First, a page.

i. topic sentences,
ii. kcy ideas.
b. Expressions that redirect attention to
the main points on:
i. past content;
ii. types of communication and
iii. safe stora e of food.
VI. Reading to answer specific
Read selected passages carefully with the
intention to answer the questions on them
based on:
i. knowledge level
ii translation level
iii interpretation level
iv projection level.
IX. Reading for maximum
retention and recall
Intensive Reading
a. Reading for maximum recall
b. Reading strategies e.g preview, question,
recite, recall, review
X. Reading to understand the
author’s mood
Reading to understand the author’s mood
e.g anger, happiness, doubt,
disappointment, suspicion, excitement etc.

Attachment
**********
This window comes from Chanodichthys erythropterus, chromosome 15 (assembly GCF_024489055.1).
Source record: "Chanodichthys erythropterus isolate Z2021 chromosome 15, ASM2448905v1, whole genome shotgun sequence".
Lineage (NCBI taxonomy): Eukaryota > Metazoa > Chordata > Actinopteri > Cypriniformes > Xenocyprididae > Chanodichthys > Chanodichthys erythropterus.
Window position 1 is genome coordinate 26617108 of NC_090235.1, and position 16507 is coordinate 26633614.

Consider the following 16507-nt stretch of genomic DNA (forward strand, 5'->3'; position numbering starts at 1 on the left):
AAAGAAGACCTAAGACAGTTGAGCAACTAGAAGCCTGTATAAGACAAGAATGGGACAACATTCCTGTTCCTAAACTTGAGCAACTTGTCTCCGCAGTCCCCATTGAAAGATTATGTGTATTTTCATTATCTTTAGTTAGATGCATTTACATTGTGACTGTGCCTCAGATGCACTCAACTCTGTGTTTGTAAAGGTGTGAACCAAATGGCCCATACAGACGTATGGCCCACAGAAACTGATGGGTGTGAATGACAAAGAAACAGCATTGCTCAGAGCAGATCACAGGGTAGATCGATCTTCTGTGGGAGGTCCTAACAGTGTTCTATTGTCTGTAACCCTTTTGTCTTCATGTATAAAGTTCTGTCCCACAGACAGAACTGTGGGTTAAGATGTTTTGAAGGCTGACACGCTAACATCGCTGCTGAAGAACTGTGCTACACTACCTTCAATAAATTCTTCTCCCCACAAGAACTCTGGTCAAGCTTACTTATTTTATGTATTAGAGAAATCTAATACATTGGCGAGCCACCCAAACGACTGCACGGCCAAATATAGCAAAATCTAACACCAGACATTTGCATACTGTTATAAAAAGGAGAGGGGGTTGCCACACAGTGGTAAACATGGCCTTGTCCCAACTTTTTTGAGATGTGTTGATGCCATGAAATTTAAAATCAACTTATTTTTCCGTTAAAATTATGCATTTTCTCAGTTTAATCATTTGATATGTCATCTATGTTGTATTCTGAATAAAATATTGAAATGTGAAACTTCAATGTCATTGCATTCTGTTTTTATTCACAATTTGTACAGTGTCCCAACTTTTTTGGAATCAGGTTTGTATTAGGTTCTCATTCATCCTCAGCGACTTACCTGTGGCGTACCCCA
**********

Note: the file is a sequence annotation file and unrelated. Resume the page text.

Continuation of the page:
XI. Reading for spatial
Reading for spatial description
e.g. interpretation of diagrams, maps and
XII. Reading to understand the
witer’s purpose
a. Understanding the writer’s purpose(s)
e.g to persuade. inform, convince, irritate,
annoy, p ease, entertain, dissuade,
to stimulate thought and to indoctrinate.
b.Selected passages on contemporary
issues e.g. inflation, HIV/AIDs, mobile
communication, corruption
I. Writing to highlight main and
supporting ideas
a. Story or passage highlighting main and
supporting ideas.
b. Arrangement of ideas in logical sequence
with introduction and conclusion.
Il. Composition writing:
Expository and
a. Elements of composition:
i. introduction: pre-writing, writing and
ii. body
iii. conclusion
b. Arrangement of ideas in logical
Ill. Letter Writing:
features of formal and informal
Letter Writing:
a. Types
i. formal
ii. informal

b. Formal Letters (features)
i. two addresses
ii. openmg salutation
iii. body of the letter
iv. closing
v. Signature
c. Informal Letters (features)
i. one address
ii. opening salutation
iii. body ofthe letter
iv. closing